A commerce revolution is underway, blending online and offline shopping experiences in new and exciting ways. The evidence is all around us. Consumers can buy whatever they want anytime, anywhere. Ubiquitous mobile devices are changing the ways we engage with both physical retail outlets and ecommerce sites. It’s all part of the rapidly evolving omnichannel environment.
At ecommerce companies, including eBay and Amazon, the multiscreen experience is driving rapid change in consumer shopping experiences. Morgan Stanley Research recently noted that individual users are increasingly gravitating toward multiple mobile devices, and shifting their shopping patterns as they do so. Pew Research Center reports that 34 percent of U.S. adults now own a tablet device, up from two percent less than three years ago.
Meanwhile, smartphones are gaining market share in parts of the world where they were scarce before, and initiatives such as Facebook founder Mark Zuckerberg’s internet.org project will bring online access to billions of currently disconnected people.
Many consumers are now savvy at “showrooming,” which has even earned its own Wikipedia entry: “The practice of examining merchandise in a traditional brick-and-mortar retail store, then shopping online to buy it at a lower price.”
"A retailer might call that a multi-channel or omnichannel shopping experience," said eBay Inc. President and CEO John Donahoe, at an April shareholder meeting. "A consumer calls that shopping."
eBay Inc. is innovating fiercely to enable omnichannel shopping. The company’s RedLaser app allows consumers to make quick, mobile price comparisons on the go. And eBay Inc. is helping retailers deliver multichannel consumer experiences: eBay Enterprise partners with retailers that want to add omnichannel capabilities, the Magento ecommerce platform enables shopping features through multiple channels, and PayPal is enabling global payments online and offline for retailers of all sizes.
Likewise, same-day delivery is an important part of the omnichannel shopping trend. Shoppers can now purchase products via smartphones, tablets or computers and have them delivered from stores in under an hour in many metropolitan areas. The eBay Now service is already catering to this trend, and Amazon, Google and Walmart are similarly experimenting with versions of the concept.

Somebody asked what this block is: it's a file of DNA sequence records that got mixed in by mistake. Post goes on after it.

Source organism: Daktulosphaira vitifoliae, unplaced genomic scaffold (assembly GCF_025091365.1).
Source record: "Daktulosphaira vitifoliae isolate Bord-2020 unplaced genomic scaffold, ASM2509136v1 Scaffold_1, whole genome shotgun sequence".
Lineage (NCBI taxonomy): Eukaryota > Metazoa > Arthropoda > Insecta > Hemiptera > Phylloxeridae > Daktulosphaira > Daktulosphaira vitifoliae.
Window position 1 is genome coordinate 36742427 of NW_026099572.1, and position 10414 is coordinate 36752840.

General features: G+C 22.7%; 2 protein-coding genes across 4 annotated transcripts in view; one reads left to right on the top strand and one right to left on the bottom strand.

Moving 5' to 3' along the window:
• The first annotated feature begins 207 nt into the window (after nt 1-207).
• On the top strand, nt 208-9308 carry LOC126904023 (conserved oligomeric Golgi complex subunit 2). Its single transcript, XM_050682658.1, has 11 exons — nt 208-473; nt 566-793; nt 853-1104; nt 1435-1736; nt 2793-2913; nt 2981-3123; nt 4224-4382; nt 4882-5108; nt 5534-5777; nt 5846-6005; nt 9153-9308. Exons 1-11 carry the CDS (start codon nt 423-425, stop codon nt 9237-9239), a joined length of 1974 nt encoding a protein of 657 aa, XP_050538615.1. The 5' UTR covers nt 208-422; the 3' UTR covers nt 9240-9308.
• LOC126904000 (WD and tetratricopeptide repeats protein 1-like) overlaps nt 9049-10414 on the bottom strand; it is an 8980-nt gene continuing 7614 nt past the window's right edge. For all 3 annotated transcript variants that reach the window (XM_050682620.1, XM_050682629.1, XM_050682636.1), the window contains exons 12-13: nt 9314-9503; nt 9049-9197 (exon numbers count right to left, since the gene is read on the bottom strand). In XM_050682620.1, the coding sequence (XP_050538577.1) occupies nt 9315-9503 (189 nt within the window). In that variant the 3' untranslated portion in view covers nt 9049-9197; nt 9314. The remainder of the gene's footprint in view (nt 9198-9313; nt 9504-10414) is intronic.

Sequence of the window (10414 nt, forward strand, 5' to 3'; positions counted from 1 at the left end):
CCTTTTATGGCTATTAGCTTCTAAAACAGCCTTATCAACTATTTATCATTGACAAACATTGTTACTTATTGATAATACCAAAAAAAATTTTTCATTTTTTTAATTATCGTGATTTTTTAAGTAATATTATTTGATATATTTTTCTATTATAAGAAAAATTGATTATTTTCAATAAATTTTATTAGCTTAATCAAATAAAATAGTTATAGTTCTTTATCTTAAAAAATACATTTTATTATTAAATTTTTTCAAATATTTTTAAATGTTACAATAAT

Technology innovation is also expanding access to shopping through other types of connected devices. eBay recently partnered with Kate Spade on shoppable storefronts in Manhattan. The interactive storefronts allowed shoppers to select and order merchandise from Kate Spade Saturday, Kate Spade’s new weekender line, on wall-mounted touchscreen devices. Customers could also schedule free one-hour deliveries to anywhere in the city and pay with PayPal Here upon delivery directly from the interactive storefront.
Today, consumers can shop online and increasingly offline, anytime, anywhere. Consumer engagement — ranging from a storefront after hours to an iPad, computer or local store are all part of the omnichannel consumer experience. Emerging wearable devices, such as smart watches and smart glasses, could also eventually become enabling technologies for brand new types of shopping experiences.
Going forward, retailers and ecommerce companies must be screen- and channel-agnostic as they seek to engage consumers in innovative new ways. Omnichannel shopping will arguably transform the commerce landscape more in the next five years than we’ve seen in the past two decades.